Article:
Funding for encoding this finding aid was provided through a grant awarded by the National Endowment for the Humanities.
Eugene Lyons has been a newspaperman, foreign correspondent, editor, radio commentator, and a prolific political writer. He has corresponded with many of the prominent people responsible for major historical events in the twentieth century, and has dedicated himself to a lifetime of studies of Soviet affairs, the U.S.S.R., and communism. At first sympathetic to the "communist experiment," Lyons later turned fervently against it. He has written and lectured extensively on the Soviet system and world communism.
Lyons was born in Uzlain, Russia, on July 1, 1898, to Nathan and Minnie (Privin) Lyons. In 1907 he came to the United States. He attended the College of the City of New York in 1916-17, and Columbia University in 1917. In 1918, he joined the U.S. Army.
His career as a journalist began in 1919 as a reporter and editor for several eastern papers. In 1924, he received a position with the Tass News Agency offices in New York as either an editor or assistant director, depending upon the reference work cited.
In 1928, he was hired as a foreign correspondent for United Press and was stationed in Moscow. During this assignment he became the first foreign reporter granted an interview with Joseph Stalin. His experiences during this period are related in his book,
Assignment in Utopia, published late in 1937.
During the war years (1939-1944) Lyons was the editor for
The American Mercury in New York. In 1945 he initiated and served as the first editor for
The Pageant; and in 1946, he was offered a post on the editorial staff of
Reader's Digest where he remained until his retirement in 1968.
In his other activities, he helped found and served as the first president for the American Committee for the Liberation of Peoples of Russia (known later as the Radio Liberty Committee), was among the founding members and the second president (1939-1940) of the Overseas Press Club and was a member of the Dutch Treat Club. Lyons currently resides in New York.
The collection consists primarily of manuscripts of published works, such as
Assignment In Utopia, Our Secret Allies, and biographies of Herbert Hoover and David Sarnoff. The four folders of letters in the collection include those from prominent people, such as Major Semyon Budenni (a hero of the Russian revolution), Cecil B. deMille, Lewis Gannett, Sir Winston Churchill, Dwight D. Eisenhower, Herbert Hoover, Sinclair Lewis, Upton Sinclair, Joseph Stalin, and Harry Truman. Most of the correspondence, however, is of the nature of "fan" letters from readers of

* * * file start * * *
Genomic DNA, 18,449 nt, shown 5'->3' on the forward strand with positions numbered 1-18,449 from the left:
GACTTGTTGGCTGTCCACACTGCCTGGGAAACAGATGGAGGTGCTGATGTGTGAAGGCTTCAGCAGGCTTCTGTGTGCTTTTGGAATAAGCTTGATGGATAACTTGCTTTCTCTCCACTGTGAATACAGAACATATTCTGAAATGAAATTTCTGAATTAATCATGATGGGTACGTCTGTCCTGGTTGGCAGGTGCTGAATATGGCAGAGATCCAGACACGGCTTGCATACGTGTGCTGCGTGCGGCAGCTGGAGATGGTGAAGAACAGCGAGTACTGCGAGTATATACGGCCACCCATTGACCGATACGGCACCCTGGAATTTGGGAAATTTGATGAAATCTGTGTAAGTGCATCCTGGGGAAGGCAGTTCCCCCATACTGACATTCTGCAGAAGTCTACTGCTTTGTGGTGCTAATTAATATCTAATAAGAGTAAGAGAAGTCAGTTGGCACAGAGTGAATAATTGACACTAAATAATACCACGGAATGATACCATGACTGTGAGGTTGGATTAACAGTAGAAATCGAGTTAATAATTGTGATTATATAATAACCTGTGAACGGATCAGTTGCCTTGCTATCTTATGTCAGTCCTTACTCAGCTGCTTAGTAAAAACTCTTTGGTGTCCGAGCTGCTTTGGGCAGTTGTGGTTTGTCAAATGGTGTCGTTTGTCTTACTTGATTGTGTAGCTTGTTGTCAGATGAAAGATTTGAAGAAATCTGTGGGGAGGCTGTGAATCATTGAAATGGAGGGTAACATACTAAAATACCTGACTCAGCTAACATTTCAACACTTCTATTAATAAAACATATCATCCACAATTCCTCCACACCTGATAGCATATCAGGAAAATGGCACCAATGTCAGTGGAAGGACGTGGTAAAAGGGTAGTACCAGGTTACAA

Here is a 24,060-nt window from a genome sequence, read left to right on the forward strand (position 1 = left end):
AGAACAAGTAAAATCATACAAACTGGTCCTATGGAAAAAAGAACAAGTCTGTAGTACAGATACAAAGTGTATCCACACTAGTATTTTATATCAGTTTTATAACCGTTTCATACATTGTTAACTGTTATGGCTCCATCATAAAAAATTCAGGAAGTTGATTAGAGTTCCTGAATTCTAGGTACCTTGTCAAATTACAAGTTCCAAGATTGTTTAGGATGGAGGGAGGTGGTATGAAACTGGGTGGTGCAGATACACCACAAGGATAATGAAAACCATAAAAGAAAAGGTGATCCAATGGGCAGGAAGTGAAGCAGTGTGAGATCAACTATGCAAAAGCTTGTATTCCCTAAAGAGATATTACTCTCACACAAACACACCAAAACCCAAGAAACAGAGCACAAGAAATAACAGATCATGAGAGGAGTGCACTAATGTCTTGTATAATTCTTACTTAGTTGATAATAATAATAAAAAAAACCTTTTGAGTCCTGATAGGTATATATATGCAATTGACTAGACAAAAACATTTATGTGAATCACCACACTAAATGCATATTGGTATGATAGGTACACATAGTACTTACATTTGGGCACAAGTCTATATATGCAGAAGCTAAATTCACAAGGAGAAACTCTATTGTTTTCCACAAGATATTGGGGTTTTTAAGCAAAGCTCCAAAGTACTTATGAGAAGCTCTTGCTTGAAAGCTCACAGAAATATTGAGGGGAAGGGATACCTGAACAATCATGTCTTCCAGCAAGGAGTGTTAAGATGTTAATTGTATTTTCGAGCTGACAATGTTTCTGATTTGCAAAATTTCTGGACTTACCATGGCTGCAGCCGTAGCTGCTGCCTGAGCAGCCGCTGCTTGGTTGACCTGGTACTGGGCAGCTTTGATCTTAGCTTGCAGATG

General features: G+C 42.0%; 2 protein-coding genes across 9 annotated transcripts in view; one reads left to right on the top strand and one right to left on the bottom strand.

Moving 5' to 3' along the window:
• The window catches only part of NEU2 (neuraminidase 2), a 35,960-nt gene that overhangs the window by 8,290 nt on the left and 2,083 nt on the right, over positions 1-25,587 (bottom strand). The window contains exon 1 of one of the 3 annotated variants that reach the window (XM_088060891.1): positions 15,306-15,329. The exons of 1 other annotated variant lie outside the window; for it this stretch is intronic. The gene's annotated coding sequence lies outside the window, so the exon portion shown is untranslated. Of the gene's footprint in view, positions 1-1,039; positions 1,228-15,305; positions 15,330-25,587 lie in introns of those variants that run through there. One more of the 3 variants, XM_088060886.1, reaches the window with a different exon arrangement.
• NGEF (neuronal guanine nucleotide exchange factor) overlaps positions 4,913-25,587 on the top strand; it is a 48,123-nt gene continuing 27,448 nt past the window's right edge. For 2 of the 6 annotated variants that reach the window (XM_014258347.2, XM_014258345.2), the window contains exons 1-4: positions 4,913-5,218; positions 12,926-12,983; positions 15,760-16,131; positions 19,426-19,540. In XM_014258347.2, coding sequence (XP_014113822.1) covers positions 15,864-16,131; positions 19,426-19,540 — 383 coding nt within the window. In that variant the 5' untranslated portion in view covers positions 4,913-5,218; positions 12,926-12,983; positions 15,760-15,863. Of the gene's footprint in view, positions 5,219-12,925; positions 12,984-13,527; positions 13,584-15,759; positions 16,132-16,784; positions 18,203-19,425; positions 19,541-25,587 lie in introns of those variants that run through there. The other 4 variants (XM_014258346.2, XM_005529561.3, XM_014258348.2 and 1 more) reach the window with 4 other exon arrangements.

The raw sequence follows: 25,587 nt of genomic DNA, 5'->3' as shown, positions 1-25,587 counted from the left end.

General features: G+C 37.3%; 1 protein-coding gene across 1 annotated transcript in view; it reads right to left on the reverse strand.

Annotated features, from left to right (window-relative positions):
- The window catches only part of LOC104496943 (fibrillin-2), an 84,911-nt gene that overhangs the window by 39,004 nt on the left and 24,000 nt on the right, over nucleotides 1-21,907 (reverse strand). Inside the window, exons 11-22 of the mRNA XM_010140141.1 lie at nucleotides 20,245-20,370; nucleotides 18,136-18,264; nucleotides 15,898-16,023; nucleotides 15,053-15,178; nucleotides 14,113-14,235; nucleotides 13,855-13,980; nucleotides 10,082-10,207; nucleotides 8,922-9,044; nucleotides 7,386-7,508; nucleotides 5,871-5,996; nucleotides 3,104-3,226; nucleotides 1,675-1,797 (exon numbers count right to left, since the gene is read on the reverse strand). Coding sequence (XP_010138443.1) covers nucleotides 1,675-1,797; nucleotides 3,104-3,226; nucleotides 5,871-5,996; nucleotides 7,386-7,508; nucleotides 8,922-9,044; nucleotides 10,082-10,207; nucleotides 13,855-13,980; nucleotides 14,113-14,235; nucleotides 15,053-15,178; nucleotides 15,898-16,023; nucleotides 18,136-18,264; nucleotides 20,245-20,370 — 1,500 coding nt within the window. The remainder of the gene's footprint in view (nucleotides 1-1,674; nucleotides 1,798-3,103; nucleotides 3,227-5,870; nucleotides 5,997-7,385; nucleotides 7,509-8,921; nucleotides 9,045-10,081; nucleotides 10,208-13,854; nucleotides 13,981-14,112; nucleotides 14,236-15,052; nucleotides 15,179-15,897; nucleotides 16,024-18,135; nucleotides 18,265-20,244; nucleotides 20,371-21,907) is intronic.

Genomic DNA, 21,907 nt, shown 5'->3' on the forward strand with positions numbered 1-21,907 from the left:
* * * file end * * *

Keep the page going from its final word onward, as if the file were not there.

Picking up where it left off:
Assignment In Utopia. Of special interest is an original typed and corrected copy of an interview of Joseph Stalin by Lyons, dated November 22, 1930 and signed by Stalin.
Use of the Collection
Restrictions on Access :
Collection is open to the public.
Collection must be used in Special Collections & University Archives Reading Room.
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Preferred Citation :
[Identification of item], Eugene Lyons Papers, Coll 117, Special Collections & University Archives, University of Oregon Libraries, Eugene, Oregon.
Collection is organized into the following series:
Series: Manuscripts and books
Series: Letters received, and mementos
Processing Note :
Collection processed by processing staff, September 2006.
This finding aid may be updated periodically to account for new acquisitions to the collection and/or revisions in arrangement and description.
Detailed Description of the Collection
Manuscripts and books
Assignment in Utopia. Published by Harcourt, Brace. Carbon of original draft. Unconnected.
David Sarnoff. Published by Harper & Row. Photocopy of final corrected copy. Galley proof, corrected. Page proof, corrected.
Herbert Hoover. Published by Doubleday. Original draft, revised and corrected. Printer's copy, "with original title : The Many Lives of Herbert Hoover. (Box 2)
Our Secret Allies. Published by Duell, Sloane
& Pearce. Top carbon of final draft, corrected.
Typed, signed, and 1 card, autograph note, signed.
Typed letter, signed, Nov. 26, 1929. -- Original typed and corrected copy of interview, Lyons and Stalin. Signed by Stalin.
November 22, 1930
Budenni, (Marshal) Semion M. Autographed, signed letter to Lyons.
Menu of dinner given by American correspondents for Soviet Ambassador Troyanovsky. Autographed by guests, including Harpo Marx, Louis Fischer, Bella Rodman, TF. H. Charaberlin, Linton Tells, Spencer Williams, Eugene Lyons.
December 4, 1933
Russian press identification pass issued to Eugene Lyons